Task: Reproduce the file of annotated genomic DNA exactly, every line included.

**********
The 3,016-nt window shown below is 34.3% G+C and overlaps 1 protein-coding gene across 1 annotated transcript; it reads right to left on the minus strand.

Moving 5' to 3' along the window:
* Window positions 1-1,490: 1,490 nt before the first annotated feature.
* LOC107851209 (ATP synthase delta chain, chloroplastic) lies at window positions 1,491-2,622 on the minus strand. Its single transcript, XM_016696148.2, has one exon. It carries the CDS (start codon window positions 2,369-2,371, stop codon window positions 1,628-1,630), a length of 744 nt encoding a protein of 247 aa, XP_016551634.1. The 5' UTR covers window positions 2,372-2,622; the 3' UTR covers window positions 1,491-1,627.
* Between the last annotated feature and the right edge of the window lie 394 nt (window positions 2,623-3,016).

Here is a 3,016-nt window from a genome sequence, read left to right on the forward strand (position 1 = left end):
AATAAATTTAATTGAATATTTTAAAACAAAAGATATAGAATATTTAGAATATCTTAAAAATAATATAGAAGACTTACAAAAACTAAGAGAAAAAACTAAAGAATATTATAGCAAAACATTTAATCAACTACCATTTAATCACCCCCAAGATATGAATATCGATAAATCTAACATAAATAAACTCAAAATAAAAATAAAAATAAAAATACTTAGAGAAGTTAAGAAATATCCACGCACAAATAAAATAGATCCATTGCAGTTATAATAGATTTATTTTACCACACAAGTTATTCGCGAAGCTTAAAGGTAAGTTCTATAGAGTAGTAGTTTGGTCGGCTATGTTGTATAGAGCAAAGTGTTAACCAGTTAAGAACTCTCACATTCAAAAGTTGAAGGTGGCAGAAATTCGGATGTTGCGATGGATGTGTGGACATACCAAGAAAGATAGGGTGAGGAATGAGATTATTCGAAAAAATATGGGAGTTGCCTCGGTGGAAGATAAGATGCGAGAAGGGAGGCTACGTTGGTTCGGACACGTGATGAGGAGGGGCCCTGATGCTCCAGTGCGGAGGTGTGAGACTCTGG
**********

The 3,016-nt window shown below is 34.3% G+C and overlaps 1 protein-coding gene across 1 annotated transcript; it reads right to left on the minus strand.

Moving 5' to 3' along the window:
* Window positions 1-1,490: 1,490 nt before the first annotated feature.
* LOC107851209 (ATP synthase delta chain, chloroplastic) lies at window positions 1,491-2,622 on the minus strand. Its single transcript, XM_016696148.2, has one exon. It carries the CDS (start codon window positions 2,369-2,371, stop codon window positions 1,628-1,630), a length of 744 nt encoding a protein of 247 aa, XP_016551634.1. The 5' UTR covers window positions 2,372-2,622; the 3' UTR covers window positions 1,491-1,627.
* Between the last annotated feature and the right edge of the window lie 394 nt (window positions 2,623-3,016).

Here is a 3,016-nt window from a genome sequence, read left to right on the forward strand (position 1 = left end):
AATAAATTTAATTGAATATTTTAAAACAAAAGATATAGAATATTTAGAATATCTTAAAAATAATATAGAAGACTTACAAAAACTAAGAGAAAAAACTAAAGAATATTATAGCAAAACATTTAATCAACTACCATTTAATCACCCCCAAGATATGAATATCGATAAATCTAACATAAATAAACTCAAAATAAAAATAAAAATAAAAATACTTAGAGAAGTTAAGAAATATCCACGCACAAATAAAATAGATCCATTGCAGTTATAATAGATTTATTTTACCACACAAGTTATTCGCGAAGCTTAAAGGTAAGTTCTATAGAGTAGTAGTTTGGTCGGCTATGTTGTATAGAGCAAAGTGTTAACCAGTTAAGAACTCTCACATTCAAAAGTTGAAGGTGGCAGAAATTCGGATGTTGCGATGGATGTGTGGACATACCAAGAAAGATAGGGTGAGGAATGAGATTATTCGAAAAAATATGGGAGTTGCCTCGGTGGAAGATAAGATGCGAGAAGGGAGGCTACGTTGGTTCGGACACGTGATGAGGAGGGGCCCTGATGCTCCAGTGCGGAGGTGTGAGACTCTGG